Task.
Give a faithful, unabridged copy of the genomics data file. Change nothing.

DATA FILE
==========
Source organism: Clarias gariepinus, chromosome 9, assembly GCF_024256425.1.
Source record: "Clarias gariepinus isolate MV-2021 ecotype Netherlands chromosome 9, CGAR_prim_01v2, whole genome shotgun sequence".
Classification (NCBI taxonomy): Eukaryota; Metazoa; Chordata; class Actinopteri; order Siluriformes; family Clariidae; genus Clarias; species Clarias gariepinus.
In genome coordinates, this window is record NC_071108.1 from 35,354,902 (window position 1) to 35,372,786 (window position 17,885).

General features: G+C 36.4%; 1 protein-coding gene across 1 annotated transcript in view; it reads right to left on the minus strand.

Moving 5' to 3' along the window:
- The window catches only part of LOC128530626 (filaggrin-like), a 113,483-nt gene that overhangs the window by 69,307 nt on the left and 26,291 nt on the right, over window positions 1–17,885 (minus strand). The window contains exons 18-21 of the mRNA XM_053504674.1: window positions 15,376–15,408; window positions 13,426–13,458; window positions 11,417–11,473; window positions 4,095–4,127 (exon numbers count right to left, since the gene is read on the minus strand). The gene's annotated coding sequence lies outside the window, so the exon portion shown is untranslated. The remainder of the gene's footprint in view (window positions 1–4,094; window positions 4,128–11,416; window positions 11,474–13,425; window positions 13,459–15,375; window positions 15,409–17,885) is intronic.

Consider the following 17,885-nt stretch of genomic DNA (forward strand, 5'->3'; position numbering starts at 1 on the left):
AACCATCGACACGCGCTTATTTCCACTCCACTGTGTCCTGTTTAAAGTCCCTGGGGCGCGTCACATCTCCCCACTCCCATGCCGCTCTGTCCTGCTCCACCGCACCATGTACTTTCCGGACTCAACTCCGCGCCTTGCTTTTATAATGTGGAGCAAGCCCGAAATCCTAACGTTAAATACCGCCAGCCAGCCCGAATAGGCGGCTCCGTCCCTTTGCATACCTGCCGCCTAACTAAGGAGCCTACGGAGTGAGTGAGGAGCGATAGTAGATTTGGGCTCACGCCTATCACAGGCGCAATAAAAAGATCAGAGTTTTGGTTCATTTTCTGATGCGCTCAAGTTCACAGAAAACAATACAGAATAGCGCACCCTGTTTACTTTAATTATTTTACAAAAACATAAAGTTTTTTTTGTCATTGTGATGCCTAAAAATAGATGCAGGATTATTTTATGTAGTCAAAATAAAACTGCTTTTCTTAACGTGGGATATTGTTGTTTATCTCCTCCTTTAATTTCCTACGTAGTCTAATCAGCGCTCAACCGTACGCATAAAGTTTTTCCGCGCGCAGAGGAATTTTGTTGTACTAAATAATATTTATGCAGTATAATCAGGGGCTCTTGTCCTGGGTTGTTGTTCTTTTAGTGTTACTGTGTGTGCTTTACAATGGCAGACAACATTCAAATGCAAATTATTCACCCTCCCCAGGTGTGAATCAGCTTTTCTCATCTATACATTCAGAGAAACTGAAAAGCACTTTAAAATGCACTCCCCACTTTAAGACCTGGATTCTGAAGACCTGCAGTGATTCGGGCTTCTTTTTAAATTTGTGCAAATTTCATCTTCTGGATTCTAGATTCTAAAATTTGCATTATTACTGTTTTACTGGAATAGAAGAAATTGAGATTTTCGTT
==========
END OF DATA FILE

Source organism: Clarias gariepinus, chromosome 9, assembly GCF_024256425.1.
Source record: "Clarias gariepinus isolate MV-2021 ecotype Netherlands chromosome 9, CGAR_prim_01v2, whole genome shotgun sequence".
Classification (NCBI taxonomy): Eukaryota; Metazoa; Chordata; class Actinopteri; order Siluriformes; family Clariidae; genus Clarias; species Clarias gariepinus.
In genome coordinates, this window is record NC_071108.1 from 35,354,902 (window position 1) to 35,372,786 (window position 17,885).

General features: G+C 36.4%; 1 protein-coding gene across 1 annotated transcript in view; it reads right to left on the minus strand.

Moving 5' to 3' along the window:
- The window catches only part of LOC128530626 (filaggrin-like), a 113,483-nt gene that overhangs the window by 69,307 nt on the left and 26,291 nt on the right, over window positions 1–17,885 (minus strand). The window contains exons 18-21 of the mRNA XM_053504674.1: window positions 15,376–15,408; window positions 13,426–13,458; window positions 11,417–11,473; window positions 4,095–4,127 (exon numbers count right to left, since the gene is read on the minus strand). The gene's annotated coding sequence lies outside the window, so the exon portion shown is untranslated. The remainder of the gene's footprint in view (window positions 1–4,094; window positions 4,128–11,416; window positions 11,474–13,425; window positions 13,459–15,375; window positions 15,409–17,885) is intronic.

Consider the following 17,885-nt stretch of genomic DNA (forward strand, 5'->3'; position numbering starts at 1 on the left):
AACCATCGACACGCGCTTATTTCCACTCCACTGTGTCCTGTTTAAAGTCCCTGGGGCGCGTCACATCTCCCCACTCCCATGCCGCTCTGTCCTGCTCCACCGCACCATGTACTTTCCGGACTCAACTCCGCGCCTTGCTTTTATAATGTGGAGCAAGCCCGAAATCCTAACGTTAAATACCGCCAGCCAGCCCGAATAGGCGGCTCCGTCCCTTTGCATACCTGCCGCCTAACTAAGGAGCCTACGGAGTGAGTGAGGAGCGATAGTAGATTTGGGCTCACGCCTATCACAGGCGCAATAAAAAGATCAGAGTTTTGGTTCATTTTCTGATGCGCTCAAGTTCACAGAAAACAATACAGAATAGCGCACCCTGTTTACTTTAATTATTTTACAAAAACATAAAGTTTTTTTTGTCATTGTGATGCCTAAAAATAGATGCAGGATTATTTTATGTAGTCAAAATAAAACTGCTTTTCTTAACGTGGGATATTGTTGTTTATCTCCTCCTTTAATTTCCTACGTAGTCTAATCAGCGCTCAACCGTACGCATAAAGTTTTTCCGCGCGCAGAGGAATTTTGTTGTACTAAATAATATTTATGCAGTATAATCAGGGGCTCTTGTCCTGGGTTGTTGTTCTTTTAGTGTTACTGTGTGTGCTTTACAATGGCAGACAACATTCAAATGCAAATTATTCACCCTCCCCAGGTGTGAATCAGCTTTTCTCATCTATACATTCAGAGAAACTGAAAAGCACTTTAAAATGCACTCCCCACTTTAAGACCTGGATTCTGAAGACCTGCAGTGATTCGGGCTTCTTTTTAAATTTGTGCAAATTTCATCTTCTGGATTCTAGATTCTAAAATTTGCATTATTACTGTTTTACTGGAATAGAAGAAATTGAGATTTTCGTT